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Proposition 22 may cause dominoes to fall against gig workers

A multi-million dollar ad push made by Uber, Lyft and Postmates in November 2020 was followed by the passing of Prop 22 in California, leaving the door open for those corporations to keep health care and other benefits from their laborers. The bill may create a ripple effect if similar actions play out in other states or even federally. These companies are extremely good at their targets including applications and understanding of google algorithms in practicing their business models unlike several Taxi Cab Companies such as American Taxi Cab of Augusta that is constantly struggling to survive during pandemic.

In recent years, smartphone convenience apps have aided in forming a new line of laborers known as gig workers. The newfound prominence of e-taxi services such as Uber and food delivery networks like DoorDash has redefined the terms of on-call labor. As such, laborers look to defend their rights while corporations move to maximize their profits.

The ad campaign in support of Prop 22, one that received $200 million in contributions from Uber and its peers, was composed of a series of controversial commercials posing the bill as a progressive, workers-rights-based idea. Television spots featured ordinary people claiming they would be better off as rideshare drivers if the bill passed. In reality, the bill wasn’t exactly what the advertisements suggested it was.

The “Yes on 22” campaign left no record of their commercials on YouTube, but their website header still reads “Save app-based jobs and services.” San Diego’s ABC 10 News reviewed one of the commercials – noting its claim that Assembly Bill 5, which Prop 22 was an amendment to, would “shut down” rideshare services was misleading. The commercials implied AB5 would shut down apps like Uber and Lyft directly, but the decision would depend on each company’s merit.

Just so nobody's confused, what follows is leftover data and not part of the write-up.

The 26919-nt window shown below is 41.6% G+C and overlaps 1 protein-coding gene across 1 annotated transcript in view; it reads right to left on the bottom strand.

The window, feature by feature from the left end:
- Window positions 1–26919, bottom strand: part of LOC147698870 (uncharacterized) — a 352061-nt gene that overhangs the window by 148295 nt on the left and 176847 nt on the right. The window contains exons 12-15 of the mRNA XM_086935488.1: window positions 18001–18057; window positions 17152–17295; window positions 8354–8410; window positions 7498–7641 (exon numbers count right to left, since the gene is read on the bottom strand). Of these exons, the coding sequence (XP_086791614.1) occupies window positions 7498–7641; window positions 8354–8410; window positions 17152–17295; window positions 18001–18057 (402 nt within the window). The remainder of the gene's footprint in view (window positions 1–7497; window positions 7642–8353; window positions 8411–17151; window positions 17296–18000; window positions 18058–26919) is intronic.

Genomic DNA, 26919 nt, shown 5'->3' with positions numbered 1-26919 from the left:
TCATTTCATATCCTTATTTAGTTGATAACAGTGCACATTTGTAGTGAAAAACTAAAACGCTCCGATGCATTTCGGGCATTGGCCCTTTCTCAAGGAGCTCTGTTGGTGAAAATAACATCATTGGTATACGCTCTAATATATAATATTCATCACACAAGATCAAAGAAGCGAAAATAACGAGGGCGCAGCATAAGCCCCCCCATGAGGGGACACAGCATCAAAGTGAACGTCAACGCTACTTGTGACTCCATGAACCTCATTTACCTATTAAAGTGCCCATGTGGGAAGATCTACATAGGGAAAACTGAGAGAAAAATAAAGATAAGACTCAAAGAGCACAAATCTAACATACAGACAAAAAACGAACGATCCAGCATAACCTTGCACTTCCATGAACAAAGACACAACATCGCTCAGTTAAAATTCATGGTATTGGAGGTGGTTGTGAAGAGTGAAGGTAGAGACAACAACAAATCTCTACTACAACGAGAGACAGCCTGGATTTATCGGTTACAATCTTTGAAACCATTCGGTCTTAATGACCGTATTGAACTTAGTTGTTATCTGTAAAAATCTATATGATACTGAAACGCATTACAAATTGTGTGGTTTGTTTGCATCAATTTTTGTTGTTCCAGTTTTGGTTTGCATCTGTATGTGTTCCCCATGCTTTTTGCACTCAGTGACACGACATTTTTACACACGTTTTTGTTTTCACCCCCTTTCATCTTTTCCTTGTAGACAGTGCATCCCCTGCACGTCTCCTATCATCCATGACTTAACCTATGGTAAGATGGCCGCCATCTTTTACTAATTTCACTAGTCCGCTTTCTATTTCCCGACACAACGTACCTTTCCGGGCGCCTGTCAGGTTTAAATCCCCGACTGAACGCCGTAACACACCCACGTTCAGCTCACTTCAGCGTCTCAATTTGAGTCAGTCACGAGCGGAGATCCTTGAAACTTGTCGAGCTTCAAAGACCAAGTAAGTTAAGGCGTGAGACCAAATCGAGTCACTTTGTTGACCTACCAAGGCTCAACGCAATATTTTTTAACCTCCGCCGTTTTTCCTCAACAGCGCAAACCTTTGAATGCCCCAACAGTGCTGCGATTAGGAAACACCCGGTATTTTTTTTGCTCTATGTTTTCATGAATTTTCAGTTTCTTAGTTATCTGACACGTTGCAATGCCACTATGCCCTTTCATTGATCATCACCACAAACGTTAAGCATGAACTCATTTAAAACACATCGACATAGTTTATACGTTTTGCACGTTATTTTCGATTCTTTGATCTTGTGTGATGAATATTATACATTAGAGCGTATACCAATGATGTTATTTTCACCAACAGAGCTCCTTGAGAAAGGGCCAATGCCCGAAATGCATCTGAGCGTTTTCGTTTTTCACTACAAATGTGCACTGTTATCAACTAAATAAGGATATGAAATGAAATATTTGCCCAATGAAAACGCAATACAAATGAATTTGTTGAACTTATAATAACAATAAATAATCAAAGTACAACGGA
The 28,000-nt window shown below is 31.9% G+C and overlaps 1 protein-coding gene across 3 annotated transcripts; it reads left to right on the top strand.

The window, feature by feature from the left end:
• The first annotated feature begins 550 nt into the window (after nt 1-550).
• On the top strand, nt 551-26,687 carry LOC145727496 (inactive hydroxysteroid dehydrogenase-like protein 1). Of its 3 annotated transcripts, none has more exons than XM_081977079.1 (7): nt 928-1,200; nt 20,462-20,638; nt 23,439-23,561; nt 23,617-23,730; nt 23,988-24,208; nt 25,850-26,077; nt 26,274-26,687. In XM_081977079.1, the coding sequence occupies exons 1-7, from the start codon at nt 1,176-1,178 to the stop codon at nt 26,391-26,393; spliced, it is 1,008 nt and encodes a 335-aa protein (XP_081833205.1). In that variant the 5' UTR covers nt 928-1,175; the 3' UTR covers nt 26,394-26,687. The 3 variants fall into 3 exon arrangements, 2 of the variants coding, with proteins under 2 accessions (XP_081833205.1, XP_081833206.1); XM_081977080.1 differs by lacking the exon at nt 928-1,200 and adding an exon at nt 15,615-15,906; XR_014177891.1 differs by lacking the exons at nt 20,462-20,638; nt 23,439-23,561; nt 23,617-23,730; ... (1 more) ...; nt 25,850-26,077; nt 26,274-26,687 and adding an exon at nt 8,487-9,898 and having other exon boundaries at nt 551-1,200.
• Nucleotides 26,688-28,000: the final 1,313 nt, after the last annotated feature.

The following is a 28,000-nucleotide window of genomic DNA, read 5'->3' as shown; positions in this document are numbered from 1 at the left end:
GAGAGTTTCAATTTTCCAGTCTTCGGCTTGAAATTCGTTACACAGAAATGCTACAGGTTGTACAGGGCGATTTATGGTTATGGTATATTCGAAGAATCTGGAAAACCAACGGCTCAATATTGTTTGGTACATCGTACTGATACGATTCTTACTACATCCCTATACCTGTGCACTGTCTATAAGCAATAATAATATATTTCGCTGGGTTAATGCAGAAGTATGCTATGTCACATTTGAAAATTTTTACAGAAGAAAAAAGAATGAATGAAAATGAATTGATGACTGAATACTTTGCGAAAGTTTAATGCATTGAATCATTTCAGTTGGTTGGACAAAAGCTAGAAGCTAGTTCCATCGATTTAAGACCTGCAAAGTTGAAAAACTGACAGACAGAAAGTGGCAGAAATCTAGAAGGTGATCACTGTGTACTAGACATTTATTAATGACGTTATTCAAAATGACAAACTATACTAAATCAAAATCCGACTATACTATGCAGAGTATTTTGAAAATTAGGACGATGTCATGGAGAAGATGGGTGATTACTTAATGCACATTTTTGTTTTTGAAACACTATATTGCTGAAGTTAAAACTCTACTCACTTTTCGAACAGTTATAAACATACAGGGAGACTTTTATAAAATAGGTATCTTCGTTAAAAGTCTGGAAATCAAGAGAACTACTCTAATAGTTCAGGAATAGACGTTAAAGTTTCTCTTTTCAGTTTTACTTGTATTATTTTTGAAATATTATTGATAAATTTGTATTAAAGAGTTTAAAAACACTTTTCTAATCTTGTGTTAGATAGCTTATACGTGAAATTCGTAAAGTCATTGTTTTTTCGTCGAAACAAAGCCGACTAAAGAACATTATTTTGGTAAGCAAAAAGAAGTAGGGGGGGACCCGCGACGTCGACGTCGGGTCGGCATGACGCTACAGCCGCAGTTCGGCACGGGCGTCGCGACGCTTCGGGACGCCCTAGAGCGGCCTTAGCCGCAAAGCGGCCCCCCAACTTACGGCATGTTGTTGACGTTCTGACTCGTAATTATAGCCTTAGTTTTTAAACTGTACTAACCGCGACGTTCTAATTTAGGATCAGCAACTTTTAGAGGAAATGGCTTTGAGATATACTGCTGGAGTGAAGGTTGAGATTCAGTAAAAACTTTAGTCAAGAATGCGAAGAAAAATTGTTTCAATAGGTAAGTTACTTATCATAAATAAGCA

Critics of Prop 22 were unhappy with the series of commercials that likely influenced the outcome of the vote. Despite pushback during election season, ad spots supporting Prop 22 seem to have given the bill a boost towards its 58.6% margin of voter approval.

“How much does it cost to convince voters an employee is a ‘contractor’ and that providing basic worker protections is an attack on the freedom of Californians to get a cheap ride?” said Gaston Castellanos, a communications representative at OCEA. “The price tag is $200 million spent by gig companies like Uber, Lyft, and others on the pro-Prop 22 campaign.”

The Los Angeles Times reported in 2020 that Uber and Lyft were using their apps to put pro-Prop 22 pop-up advertisements in front of their customers as they were hailing a ride.

“The benefit of using smartphone apps to send messages to riders and drivers proved to be a big campaign advantage,” Castellanos said. “All this was done to protect an abusive business model that forces workers to take on the costs and the risks of generating profits for employers but without rights, protections or benefits.”

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